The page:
Tahquitz and Indian Canyons, CA

Given its reputation for turquoise swimming pools and emerald fairways, Palm Springs may seem an unlikely hiker’s paradise. But within a few miles of the posh resorts are some of the most wonderful hiking opportunities in the American South west—scenic canyons lush with palms and mountaintops where the views seem to extend into the next time zone. And winter with its moderate temperatures is prime season to hike these trails.

A windmill farm near Desert Hot Springs. © Rex Vogel, all rights reserved

Nestled within the foothills of Palm Springs are the magnificent Tahquitz and Indian canyons hiking trails.

More than just a lush oasis of palm trees and natural spring waters, these canyons were home to ancestors of the Agua Caliente Band of Cahuilla (pronounced Kaw-we-ah) Indians. No visit to the Coachella Valley is complete without a tour of these historic canyons that maintain their timeless mystery and beauty.

Band of Cahuilla Indians
Centuries ago, ancestors of the Agua Caliente Cahuilla Indians settled in the Palm Springs area and developed extensive and complex communities in Palm, Murray, Andreas, and Tahquitz canyons. Abundant water and hundreds of plants and animals found throughout the area ensured stable living conditions. Crops of melons, squash, beans, and corn were grown, animals were hunted, and plants and seeds were gathered for food, medicines, and basketweaving. Many traces of these communities exist in the canyons today, including rock art, house pits and foundations, irrigation ditches, dams, reservoirs, trails, and food processing areas.

Indian Canyons
The Indian Canyons are comprised of three canyons: Palm, Andreas, and Murray. Each offers visitors a breathtaking journey through an abundance of plant life that stands in stark contrast to the surrounding desert mountainsides. Scenic trails wind through rocky gorges that give way to wandering natural springs; some continue to run throughout the year. Visitors also find bedrock mortars and metates used by the Cahuilla people centuries ago to prepare food.

Palm Canyon
Fifteen miles long, Palm Canyon with its indigenous flora and fauna, which the Cahuilla peoples used, and its abundant Washingtonia filifera (California Fan palm trees), are breathtaking contrasts to the stark, rocky gorges, and barren desert lands beyond. A moderately graded, paved foot path winds down into the canyon for picnicking near the stream, exploring, hiking, or horseback riding. While in Palm Canyon, visit the Trading Post for hiking maps, refreshments, Indian art and artifacts, books, jewelry, pottery, baskets, and weavings.

Andreas Canyon

FMCA's regional rally held annually each January at the Riverside County Fairgrounds in Indio is well attended. © Rex Vogel, all rights reserved

A scenic foot trail leads through Andreas Canyon, passing groves of stately skirted palms, unusual rock formations and the perennial Andreas Creek, where one can still see the bedrock mortars and metates used centuries ago for preparing food. The contrasting greens of magnificent fan palms and more than 150 species of plants within a half-mile radius beckon the desert-weary traveler to this lush oasis. This tranquil setting is excellent for photography, bird-watching, or a picnic at one of the tables along the trail.

Murray Canyon
Murray Canyon is an easy hike south from Andreas Canyon. Foot and equestrian trails lead to beautiful recreational spots among the many palm trees. Peninsular Big Horn Sheep and mule deer still roam the high ground above the canyon. Being less visited, Murray Canyon has its own secluded beauty.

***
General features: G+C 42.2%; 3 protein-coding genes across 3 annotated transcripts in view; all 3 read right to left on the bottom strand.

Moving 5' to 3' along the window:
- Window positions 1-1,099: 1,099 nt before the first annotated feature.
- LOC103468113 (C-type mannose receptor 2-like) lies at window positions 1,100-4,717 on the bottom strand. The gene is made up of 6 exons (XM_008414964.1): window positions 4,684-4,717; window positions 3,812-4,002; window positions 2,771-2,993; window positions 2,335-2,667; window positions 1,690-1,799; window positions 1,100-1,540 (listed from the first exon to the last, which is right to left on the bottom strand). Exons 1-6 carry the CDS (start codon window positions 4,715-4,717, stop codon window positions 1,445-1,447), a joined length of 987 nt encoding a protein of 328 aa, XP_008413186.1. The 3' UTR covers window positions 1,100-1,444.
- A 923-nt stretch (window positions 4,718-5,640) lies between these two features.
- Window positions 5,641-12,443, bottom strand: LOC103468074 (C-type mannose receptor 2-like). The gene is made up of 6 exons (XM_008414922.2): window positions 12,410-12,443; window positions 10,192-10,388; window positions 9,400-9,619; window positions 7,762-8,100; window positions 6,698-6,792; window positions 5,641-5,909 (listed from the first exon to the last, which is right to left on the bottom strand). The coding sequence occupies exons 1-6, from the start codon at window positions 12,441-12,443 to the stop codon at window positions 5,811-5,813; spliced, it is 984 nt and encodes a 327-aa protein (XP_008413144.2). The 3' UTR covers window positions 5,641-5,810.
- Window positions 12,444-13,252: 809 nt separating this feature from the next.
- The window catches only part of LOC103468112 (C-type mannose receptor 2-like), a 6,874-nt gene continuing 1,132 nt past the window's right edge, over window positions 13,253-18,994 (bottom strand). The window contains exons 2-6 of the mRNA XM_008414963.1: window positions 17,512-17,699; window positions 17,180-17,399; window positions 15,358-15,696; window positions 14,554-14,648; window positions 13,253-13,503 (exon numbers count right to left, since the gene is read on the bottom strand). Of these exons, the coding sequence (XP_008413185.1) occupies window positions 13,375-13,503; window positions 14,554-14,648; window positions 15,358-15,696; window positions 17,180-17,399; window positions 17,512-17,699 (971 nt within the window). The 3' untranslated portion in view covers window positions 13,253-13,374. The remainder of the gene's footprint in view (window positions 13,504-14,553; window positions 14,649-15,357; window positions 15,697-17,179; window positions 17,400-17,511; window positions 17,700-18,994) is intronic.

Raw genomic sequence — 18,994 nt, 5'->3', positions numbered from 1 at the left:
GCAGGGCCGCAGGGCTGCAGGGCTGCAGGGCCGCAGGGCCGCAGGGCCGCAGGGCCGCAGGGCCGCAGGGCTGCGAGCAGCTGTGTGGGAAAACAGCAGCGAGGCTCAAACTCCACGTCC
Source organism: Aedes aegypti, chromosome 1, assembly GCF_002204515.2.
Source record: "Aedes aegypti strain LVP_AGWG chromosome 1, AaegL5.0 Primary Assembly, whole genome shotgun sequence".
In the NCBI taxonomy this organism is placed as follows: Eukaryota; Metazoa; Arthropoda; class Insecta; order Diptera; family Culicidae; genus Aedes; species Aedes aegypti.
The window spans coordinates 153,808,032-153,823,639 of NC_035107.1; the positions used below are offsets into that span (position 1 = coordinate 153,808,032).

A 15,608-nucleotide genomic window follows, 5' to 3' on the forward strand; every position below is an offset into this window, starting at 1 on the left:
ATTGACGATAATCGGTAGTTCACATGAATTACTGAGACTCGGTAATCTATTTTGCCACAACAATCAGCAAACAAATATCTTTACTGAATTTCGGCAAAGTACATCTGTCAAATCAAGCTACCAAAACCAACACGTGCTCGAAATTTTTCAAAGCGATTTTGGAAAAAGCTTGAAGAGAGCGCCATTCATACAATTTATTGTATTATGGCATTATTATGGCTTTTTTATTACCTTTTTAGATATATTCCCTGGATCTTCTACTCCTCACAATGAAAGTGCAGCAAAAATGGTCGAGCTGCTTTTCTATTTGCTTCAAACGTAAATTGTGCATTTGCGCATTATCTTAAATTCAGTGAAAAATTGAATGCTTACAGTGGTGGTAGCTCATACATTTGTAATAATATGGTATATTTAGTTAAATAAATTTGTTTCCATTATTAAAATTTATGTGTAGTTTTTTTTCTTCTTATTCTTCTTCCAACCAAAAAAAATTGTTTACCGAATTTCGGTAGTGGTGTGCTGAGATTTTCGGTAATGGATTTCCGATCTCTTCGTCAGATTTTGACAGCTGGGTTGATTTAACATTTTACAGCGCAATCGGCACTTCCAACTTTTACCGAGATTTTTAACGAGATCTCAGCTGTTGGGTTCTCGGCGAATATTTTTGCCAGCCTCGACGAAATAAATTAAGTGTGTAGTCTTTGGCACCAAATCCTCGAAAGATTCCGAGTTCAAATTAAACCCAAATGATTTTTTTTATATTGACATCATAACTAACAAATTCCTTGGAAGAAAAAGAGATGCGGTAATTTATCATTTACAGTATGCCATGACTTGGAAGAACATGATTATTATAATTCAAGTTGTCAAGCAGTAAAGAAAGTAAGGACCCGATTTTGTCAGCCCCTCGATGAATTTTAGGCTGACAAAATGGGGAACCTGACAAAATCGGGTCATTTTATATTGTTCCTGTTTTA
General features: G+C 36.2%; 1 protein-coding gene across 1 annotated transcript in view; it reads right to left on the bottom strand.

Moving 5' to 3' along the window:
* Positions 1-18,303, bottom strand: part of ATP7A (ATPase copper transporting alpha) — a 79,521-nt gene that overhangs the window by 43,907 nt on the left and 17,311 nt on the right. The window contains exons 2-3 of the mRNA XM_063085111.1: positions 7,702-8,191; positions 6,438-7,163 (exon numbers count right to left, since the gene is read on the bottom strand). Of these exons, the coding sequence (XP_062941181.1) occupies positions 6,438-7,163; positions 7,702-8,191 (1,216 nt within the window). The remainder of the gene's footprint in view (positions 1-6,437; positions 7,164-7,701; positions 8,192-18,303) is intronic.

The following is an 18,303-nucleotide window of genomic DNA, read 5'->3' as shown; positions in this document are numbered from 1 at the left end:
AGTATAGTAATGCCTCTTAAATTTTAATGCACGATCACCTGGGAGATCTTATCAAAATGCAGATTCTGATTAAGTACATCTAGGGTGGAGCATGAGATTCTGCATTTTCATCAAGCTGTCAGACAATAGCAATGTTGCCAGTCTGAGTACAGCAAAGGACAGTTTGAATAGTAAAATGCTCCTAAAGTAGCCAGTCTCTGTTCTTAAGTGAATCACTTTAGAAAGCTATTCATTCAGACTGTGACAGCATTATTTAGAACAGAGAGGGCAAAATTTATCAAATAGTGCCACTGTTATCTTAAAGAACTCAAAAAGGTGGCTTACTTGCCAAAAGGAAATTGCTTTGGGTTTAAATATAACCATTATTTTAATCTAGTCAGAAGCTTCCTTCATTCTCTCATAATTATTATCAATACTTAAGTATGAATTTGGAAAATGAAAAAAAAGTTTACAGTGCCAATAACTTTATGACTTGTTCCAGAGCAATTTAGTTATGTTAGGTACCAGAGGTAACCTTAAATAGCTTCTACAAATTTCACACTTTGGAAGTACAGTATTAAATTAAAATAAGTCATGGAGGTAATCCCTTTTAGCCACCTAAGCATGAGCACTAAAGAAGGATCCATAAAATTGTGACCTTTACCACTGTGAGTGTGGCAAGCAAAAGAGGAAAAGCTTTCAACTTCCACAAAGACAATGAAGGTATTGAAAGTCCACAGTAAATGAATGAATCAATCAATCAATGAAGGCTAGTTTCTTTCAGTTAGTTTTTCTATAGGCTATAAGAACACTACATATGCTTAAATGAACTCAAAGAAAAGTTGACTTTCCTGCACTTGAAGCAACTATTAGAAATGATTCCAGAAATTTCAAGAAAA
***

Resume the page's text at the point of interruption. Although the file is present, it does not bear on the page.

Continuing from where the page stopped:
Tahquitz Canyon
Tahquitz Canyon (pronounced tah-quish) is one of the most significant in terms of Cahuilla history and folklore. It is known as the “home of Tahquitz, guardian spirit of all shamans.” Tahquitz Canyon is home to a spectacular 60-foot waterfall, pools of precious water that can be found throughout the area, rock art, ancient irrigation systems, and artifacts. A moderate hike follows Tahquitz Creek into Tahquitz Canyon and culminates at Tahquitz Falls.

The Spa

Watching a hot air balloon in the skies above an RV park in Indio. © Rex Vogel, all rights reserved

The Agua Caliente people enjoyed a rich and varied ceremonial life, with the sacred and medically beneficial hot springs often serving as a focal point for these activities. The site of the present day Palm Springs Spa Casino Resort is located on a Cahuilla Indian hot spring. There was first a rough-planked structure in this location, followed years later by a building containing private bathing cubicles. Today’s spa and hotel is noted throughout the world.

The canyons and associated resources noted above are especially sacred to the Indians today and are historically important to scientists and lovers of nature. Appreciate and respect.

Admission rates
Indian Canyons
Located 38520 South Palm Canyon Drive, Palm Springs
Open daily October 1-July 4, 8:00 a.m.-5:00 p.m.; weekends only, July 5-September 30, 8:00 a.m.-5:00 p.m.
Adults: $9.00
Seniors, students, military: $7.00
Children ages 6-12: $5.00
Ranger led hikes available: 1½ hours and 1 mile in length; register at Palm Canyon Trading Post
Adults: $3.00
Children ages 6-12: $2.00
Additional information: (760) 323-6018

Tahquitz Canyon
Located 500 West Mesquite, Palm Springs
Open daily October-July, 7:30 a.m.-5:00 p.m.; Friday-Sunday only July-September, 7:30 a.m.-5:00 p.m.
Adults: $12.50
Children ages12 and under: $6.00
Ranger led hikes available: No additional charge
Additional information: (760) 416-7040

Worth Pondering…
Write it on your heart that every day is the best day in the year.
—Ralph Waldo Emerson

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